Is it possible that the Europeans have seen the light? While they may make the public pronouncement why they are considering alternatives to "food" sources for fuel, could it be that this is just a mask to restrict outrage from the far left that has been at the forefront in demanding the use of these raw materials into fuel supplies? Maybe they've seen the astronomical rise in the price of a bushel of corn in the U.S., since we've gone to ethanol supplements, AND maybe they're beginning to reel seriously from their recent catastrophic directives of ROHS, etc.
As more conservative leaders in Europe emerge, they may be attempting to shift the thinking to an incremental approach to change, instead of a revolutionary approach to change. Just as you cannot stop a rolling steam engine on a dime, so too you cannot stop an entire economy or process on that same dime! It just may be that someone has calculated the tillable land available in the greater European Continent, and decided that it would be too extreme to commit more of this arable soil to production of biofuel sources than human food production.
Like anything with broad ranging economic as well as ecological impacts, it quickly becomes very complicated. Also, how you tune multi-parameter systems depends on what you wish to optimize. From an economic point of view, biofuels have an attraction to net importers - every time a country imports oil it exports cash which drags down its currency making all imports more expensive and this is a persistant economic impact since a one time purchase exerts this pressure until the cash is repatriated. On the other hand, biofuel from foodstocks seems a crazy idea given the context of declining oil, increased demand for fuels and increasing demand for food based on population growth - when you do a little of this, it's not a problem but when you project forwards, it could be a form of population control. One ecological effect is that biofuels are naturally cleaner than the stuff that comes out of the ground, especially as extraction shifts towards unconventional sources. The US started into corn ethanol partly as a step towards security and to plump US agriculture. Overall, its not a really smart approach as the total energy input required to produce it is nearly 6 times the net energy produced. By comparison, European production of ethanol from root crops is significantly more energy efficient while Central and South American production from sugar cane is very much more energy efficient and produces a cheaper product. The US plan was obviously mainly directed at assisting domestic production given the major efforts to restrict imports of inexpensive ethanol from countires like Brazil which already have a well developed biofuel economy. From a carbon budget perspective, fossil fuels take carbon that was more or less permanently sequestered and releases it into the environment while biofuels recycle the carbon that is already in the atmosphere and oceans and the biosphere slightly distorting the balance between them but not adding to the total.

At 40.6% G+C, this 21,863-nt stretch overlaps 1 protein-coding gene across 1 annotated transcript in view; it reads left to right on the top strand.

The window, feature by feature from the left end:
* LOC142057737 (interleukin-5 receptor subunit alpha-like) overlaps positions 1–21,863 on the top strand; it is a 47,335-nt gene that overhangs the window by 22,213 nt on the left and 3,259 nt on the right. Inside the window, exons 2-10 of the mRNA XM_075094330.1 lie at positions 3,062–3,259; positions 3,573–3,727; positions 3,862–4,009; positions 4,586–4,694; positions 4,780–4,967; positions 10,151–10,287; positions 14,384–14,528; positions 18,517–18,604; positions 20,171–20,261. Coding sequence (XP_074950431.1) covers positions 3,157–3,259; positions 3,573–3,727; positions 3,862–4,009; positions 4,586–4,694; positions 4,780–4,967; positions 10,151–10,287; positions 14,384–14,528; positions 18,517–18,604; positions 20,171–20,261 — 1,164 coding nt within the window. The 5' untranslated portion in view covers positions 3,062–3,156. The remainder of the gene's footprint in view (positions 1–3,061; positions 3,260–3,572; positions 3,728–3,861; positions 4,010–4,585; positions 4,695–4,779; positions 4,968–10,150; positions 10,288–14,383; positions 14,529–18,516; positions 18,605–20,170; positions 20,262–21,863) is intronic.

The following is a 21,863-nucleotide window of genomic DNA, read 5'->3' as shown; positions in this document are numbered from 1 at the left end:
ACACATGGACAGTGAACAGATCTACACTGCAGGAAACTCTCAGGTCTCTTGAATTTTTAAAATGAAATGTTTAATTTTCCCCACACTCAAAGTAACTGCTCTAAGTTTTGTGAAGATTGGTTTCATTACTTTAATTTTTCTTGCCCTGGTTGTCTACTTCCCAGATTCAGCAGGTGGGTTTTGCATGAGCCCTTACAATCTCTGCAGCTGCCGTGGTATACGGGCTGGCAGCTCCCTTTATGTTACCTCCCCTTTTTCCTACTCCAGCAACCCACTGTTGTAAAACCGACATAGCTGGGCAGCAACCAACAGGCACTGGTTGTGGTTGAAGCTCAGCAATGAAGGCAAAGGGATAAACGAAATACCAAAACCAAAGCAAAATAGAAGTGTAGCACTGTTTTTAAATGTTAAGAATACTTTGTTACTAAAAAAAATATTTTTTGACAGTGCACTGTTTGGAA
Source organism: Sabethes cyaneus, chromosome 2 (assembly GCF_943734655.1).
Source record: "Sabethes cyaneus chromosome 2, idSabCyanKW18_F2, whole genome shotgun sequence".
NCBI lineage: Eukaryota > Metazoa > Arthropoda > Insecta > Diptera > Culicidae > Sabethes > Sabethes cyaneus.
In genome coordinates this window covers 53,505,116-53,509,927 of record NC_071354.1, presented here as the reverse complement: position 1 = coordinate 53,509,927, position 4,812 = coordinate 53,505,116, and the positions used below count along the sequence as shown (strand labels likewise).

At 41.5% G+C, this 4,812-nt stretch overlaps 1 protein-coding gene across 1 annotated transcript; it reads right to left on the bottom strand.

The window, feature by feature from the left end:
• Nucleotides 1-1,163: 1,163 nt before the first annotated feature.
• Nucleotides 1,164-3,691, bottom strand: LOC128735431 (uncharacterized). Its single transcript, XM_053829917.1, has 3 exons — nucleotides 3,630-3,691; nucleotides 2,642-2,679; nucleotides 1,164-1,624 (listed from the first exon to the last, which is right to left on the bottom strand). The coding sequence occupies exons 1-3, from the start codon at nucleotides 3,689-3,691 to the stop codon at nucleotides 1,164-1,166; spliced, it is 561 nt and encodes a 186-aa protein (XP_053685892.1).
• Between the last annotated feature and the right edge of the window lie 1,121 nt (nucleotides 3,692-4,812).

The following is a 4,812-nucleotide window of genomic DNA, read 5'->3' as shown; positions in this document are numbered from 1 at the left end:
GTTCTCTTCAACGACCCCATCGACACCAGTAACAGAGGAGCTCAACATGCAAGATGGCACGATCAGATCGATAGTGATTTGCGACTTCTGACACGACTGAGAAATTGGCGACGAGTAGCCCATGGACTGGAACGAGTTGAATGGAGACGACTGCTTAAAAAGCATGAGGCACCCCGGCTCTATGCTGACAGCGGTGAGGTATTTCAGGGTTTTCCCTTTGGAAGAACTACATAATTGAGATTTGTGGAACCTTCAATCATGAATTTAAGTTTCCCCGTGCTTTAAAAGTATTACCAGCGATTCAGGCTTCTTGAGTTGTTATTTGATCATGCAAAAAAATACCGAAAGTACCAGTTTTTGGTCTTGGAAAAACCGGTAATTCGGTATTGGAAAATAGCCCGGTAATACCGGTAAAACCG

Great article which takes a deeper dive into biofuel reality. As we gain more experience with biofuels, some of the intial economic perceptions that we had will continue to need adjustment. As we use entire life-cycle carbon and cost calculations, surprising numbers will continue to be found.
Good point on taking in consideration the whole cycle of production on the biofuels, Naperlou. That's the only want to get a good comparison. Another example is the steel industry's claim that composites eat more energy than steel during processing, and that steel costs less to recycle.